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Curr Biol. 1999 Apr 8;9(7):341-50.

A DNA unwinding factor involved in DNA replication in cell-free extracts of Xenopus eggs.

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Laboratory of Cellular and Molecular Biology, The Institute of Physicaland Chemical Research (RIKEN), Wako, Saitama, Japan.



Alteration of chromatin structure is a key step in various aspects of DNA metabolism. DNA unwinding factors such as the high mobility group (HMG) proteins are thought to play a general role in controlling chromatin structure and a specific role in controlling DNA replication. For instance, in the in vitro simian virus 40 replication system, minichromosomes containing HMG-17 replicate more efficiently than those without it, suggesting that HMG-17 enhances the rate of replication of a chromatin template by unfolding the higher-order chromatin structure. At present, however, only limited data suggest an involvement of DNA unwinding factors in DNA replication.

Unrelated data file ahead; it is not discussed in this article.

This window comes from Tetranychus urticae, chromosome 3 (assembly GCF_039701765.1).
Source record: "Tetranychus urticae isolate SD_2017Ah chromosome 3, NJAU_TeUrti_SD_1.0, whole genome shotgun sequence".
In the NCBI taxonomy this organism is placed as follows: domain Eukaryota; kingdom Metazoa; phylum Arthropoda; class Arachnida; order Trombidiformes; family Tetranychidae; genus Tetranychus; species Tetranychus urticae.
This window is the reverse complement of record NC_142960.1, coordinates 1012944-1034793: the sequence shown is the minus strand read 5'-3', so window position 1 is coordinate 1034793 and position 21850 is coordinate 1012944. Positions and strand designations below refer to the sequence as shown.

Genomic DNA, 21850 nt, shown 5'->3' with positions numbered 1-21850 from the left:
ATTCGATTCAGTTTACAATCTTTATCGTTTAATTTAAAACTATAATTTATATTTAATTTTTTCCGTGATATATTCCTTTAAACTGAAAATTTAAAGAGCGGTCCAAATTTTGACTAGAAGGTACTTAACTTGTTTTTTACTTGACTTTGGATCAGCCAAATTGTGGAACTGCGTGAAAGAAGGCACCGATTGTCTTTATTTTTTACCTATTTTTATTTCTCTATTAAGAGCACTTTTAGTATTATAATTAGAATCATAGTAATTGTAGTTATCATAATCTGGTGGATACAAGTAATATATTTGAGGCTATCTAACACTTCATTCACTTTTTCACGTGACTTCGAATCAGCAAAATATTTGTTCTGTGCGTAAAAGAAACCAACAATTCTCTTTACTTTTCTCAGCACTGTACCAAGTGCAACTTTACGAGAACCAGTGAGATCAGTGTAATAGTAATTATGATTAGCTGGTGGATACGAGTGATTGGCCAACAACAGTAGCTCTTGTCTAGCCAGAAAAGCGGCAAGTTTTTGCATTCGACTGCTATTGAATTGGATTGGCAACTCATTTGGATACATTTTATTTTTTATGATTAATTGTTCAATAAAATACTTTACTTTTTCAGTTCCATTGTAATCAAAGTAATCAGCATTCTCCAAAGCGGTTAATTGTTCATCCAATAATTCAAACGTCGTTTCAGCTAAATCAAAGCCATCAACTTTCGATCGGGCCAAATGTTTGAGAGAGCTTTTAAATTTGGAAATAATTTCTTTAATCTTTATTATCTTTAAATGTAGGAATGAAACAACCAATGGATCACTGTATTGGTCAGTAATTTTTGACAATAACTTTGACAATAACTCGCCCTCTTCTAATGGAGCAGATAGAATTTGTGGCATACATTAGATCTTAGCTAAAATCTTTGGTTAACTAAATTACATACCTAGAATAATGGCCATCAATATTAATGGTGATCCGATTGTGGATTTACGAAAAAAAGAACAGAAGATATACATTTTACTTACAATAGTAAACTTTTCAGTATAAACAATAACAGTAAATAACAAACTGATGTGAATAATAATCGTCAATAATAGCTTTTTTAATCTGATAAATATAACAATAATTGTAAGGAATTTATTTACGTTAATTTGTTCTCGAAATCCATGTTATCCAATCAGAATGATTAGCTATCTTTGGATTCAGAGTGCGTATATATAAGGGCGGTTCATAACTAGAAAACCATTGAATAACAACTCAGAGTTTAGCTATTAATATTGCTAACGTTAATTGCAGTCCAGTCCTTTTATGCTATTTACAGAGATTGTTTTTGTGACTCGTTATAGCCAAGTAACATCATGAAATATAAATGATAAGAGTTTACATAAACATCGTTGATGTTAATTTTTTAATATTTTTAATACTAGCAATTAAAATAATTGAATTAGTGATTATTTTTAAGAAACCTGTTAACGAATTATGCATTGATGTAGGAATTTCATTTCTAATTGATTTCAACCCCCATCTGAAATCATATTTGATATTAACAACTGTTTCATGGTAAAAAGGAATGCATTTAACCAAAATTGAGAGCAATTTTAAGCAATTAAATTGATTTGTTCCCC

We purified from Xenopus eggs a novel heterodimeric factor, termed DNA unwinding factor (DUF), that consists of 87 kDa and 140 kDa polypeptides. DUF unwinds closed-circular duplex DNA in the presence of topoisomerase I, but it does not possess a DNA gyrase activity: it does not introduce negative supercoils into DNA at the expense of ATP hydrolysis. Cloning and sequencing of the cDNAs encoding the two polypeptides revealed that the 87 kDa polypeptide is homologous to a mammalian HMG protein, T160/structure-specific recognition protein. The 140 kDa polypeptide is homologous to yeast Cdc68, a protein that controls the expression of several genes during the G1 phase of the cell cycle by modulating chromatin structure. Immunodepletion of DUF from Xenopus egg extracts drastically reduced the ability of the extract to replicate exogenously added sperm chromatin or plasmid DNA.


We propose that DUF plays a role in DNA replication in Xenopus egg extracts.

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